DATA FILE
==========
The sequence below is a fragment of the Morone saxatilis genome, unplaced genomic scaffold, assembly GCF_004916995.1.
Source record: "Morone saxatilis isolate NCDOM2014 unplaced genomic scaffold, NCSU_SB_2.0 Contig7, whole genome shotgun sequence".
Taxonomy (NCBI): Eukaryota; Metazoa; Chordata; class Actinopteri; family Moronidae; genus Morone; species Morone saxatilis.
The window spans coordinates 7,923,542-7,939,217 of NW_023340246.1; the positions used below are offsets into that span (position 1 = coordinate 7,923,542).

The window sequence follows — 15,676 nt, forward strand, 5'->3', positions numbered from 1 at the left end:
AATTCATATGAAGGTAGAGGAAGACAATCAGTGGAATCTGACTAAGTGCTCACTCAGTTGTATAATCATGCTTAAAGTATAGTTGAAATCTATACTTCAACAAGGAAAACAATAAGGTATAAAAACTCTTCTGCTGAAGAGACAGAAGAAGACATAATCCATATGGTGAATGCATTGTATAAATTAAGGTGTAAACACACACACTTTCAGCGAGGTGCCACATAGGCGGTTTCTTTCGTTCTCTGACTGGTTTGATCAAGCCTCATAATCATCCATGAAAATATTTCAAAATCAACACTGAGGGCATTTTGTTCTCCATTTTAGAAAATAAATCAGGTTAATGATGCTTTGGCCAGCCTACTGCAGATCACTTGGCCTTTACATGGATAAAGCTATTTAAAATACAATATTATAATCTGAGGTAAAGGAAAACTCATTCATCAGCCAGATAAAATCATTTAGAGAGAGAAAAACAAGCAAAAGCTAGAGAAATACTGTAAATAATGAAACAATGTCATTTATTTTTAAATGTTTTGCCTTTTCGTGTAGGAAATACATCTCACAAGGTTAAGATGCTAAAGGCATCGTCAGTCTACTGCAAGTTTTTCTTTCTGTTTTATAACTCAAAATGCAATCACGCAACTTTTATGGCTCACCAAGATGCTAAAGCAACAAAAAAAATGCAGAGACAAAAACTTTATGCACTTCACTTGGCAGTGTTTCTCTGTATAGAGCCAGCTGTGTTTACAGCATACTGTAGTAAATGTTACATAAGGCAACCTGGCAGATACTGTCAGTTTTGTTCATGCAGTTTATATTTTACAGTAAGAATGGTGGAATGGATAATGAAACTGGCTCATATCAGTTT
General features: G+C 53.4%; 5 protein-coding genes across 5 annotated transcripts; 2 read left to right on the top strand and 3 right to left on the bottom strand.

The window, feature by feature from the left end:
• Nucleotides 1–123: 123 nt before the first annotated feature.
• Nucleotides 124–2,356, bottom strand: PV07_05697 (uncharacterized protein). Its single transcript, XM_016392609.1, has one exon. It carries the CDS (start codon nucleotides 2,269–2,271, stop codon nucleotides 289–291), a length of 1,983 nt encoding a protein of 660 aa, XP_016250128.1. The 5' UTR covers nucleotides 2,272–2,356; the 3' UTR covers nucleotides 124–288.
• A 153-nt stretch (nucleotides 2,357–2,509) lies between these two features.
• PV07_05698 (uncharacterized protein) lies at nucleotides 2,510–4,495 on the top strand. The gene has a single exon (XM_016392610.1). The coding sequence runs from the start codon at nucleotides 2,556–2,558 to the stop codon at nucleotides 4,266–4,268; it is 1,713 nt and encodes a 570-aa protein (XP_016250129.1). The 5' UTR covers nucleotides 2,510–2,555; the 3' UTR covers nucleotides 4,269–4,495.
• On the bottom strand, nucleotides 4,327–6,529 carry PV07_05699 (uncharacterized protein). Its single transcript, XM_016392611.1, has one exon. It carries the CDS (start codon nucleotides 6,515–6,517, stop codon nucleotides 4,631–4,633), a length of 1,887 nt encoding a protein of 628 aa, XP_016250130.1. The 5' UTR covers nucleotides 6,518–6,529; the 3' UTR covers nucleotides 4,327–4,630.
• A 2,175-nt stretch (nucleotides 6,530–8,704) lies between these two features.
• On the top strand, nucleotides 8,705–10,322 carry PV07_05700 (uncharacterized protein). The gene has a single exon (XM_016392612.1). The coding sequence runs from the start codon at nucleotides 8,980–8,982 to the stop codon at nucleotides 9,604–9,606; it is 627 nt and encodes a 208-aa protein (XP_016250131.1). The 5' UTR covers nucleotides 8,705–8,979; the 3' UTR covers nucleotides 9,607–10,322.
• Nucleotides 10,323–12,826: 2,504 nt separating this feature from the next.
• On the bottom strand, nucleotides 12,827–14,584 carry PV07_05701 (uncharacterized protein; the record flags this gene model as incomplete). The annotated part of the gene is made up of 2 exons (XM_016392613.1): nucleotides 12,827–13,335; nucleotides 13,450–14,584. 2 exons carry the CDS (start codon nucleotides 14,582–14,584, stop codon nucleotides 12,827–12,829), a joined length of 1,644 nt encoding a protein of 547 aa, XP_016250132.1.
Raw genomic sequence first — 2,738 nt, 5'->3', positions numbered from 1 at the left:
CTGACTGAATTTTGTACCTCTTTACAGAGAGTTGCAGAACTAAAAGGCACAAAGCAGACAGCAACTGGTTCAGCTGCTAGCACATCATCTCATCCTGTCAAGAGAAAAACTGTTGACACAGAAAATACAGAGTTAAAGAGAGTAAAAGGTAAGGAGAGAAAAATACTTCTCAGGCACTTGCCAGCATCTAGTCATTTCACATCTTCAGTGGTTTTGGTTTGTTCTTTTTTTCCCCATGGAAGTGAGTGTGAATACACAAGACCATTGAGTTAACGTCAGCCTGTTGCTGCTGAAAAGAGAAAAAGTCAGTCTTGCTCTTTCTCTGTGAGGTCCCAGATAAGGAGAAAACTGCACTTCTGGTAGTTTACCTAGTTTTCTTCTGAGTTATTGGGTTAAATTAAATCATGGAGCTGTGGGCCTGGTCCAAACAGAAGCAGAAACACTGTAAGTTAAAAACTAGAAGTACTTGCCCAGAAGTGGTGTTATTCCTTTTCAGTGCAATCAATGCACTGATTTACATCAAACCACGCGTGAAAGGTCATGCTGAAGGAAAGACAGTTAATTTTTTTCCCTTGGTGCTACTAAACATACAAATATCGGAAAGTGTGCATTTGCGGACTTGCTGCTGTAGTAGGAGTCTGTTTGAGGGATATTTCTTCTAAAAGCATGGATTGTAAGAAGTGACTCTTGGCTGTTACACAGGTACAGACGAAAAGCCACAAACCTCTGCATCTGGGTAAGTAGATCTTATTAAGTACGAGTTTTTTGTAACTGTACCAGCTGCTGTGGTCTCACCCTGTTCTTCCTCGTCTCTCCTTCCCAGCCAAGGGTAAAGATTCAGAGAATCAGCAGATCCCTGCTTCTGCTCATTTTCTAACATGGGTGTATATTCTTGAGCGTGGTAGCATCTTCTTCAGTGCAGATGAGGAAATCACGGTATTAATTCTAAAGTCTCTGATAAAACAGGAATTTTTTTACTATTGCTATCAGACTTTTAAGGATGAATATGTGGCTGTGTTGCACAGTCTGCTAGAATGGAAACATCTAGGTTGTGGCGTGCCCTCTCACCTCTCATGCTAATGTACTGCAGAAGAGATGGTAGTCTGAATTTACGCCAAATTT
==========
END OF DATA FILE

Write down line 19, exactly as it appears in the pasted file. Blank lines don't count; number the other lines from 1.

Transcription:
CTGACTGAATTTTGTACCTCTTTACAGAGAGTTGCAGAACTAAAAGGCACAAAGCAGACAGCAACTGGTTCAGCTGCTAGCACATCATCTCATCCTGTCAAGAGAAAAACTGTTGACACAGAAAATACAGAGTTAAAGAGAGTAAAAGGTAAGGAGAGAAAAATACTTCTCAGGCACTTGCCAGCATCTAGTCATTTCACATCTTCAGTGGTTTTGGTTTGTTCTTTTTTTCCCCATGGAAGTGAGTGTGAATACACAAGACCATTGAGTTAACGTCAGCCTGTTGCTGCTGAAAAGAGAAAAAGTCAGTCTTGCTCTTTCTCTGTGAGGTCCCAGATAAGGAGAAAACTGCACTTCTGGTAGTTTACCTAGTTTTCTTCTGAGTTATTGGGTTAAATTAAATCATGGAGCTGTGGGCCTGGTCCAAACAGAAGCAGAAACACTGTAAGTTAAAAACTAGAAGTACTTGCCCAGAAGTGGTGTTATTCCTTTTCAGTGCAATCAATGCACTGATTTACATCAAACCACGCGTGAAAGGTCATGCTGAAGGAAAGACAGTTAATTTTTTTCCCTTGGTGCTACTAAACATACAAATATCGGAAAGTGTGCATTTGCGGACTTGCTGCTGTAGTAGGAGTCTGTTTGAGGGATATTTCTTCTAAAAGCATGGATTGTAAGAAGTGACTCTTGGCTGTTACACAGGTACAGACGAAAAGCCACAAACCTCTGCATCTGGGTAAGTAGATCTTATTAAGTACGAGTTTTTTGTAACTGTACCAGCTGCTGTGGTCTCACCCTGTTCTTCCTCGTCTCTCCTTCCCAGCCAAGGGTAAAGATTCAGAGAATCAGCAGATCCCTGCTTCTGCTCATTTTCTAACATGGGTGTATATTCTTGAGCGTGGTAGCATCTTCTTCAGTGCAGATGAGGAAATCACGGTATTAATTCTAAAGTCTCTGATAAAACAGGAATTTTTTTACTATTGCTATCAGACTTTTAAGGATGAATATGTGGCTGTGTTGCACAGTCTGCTAGAATGGAAACATCTAGGTTGTGGCGTGCCCTCTCACCTCTCATGCTAATGTACTGCAGAAGAGATGGTAGTCTGAATTTACGCCAAATTT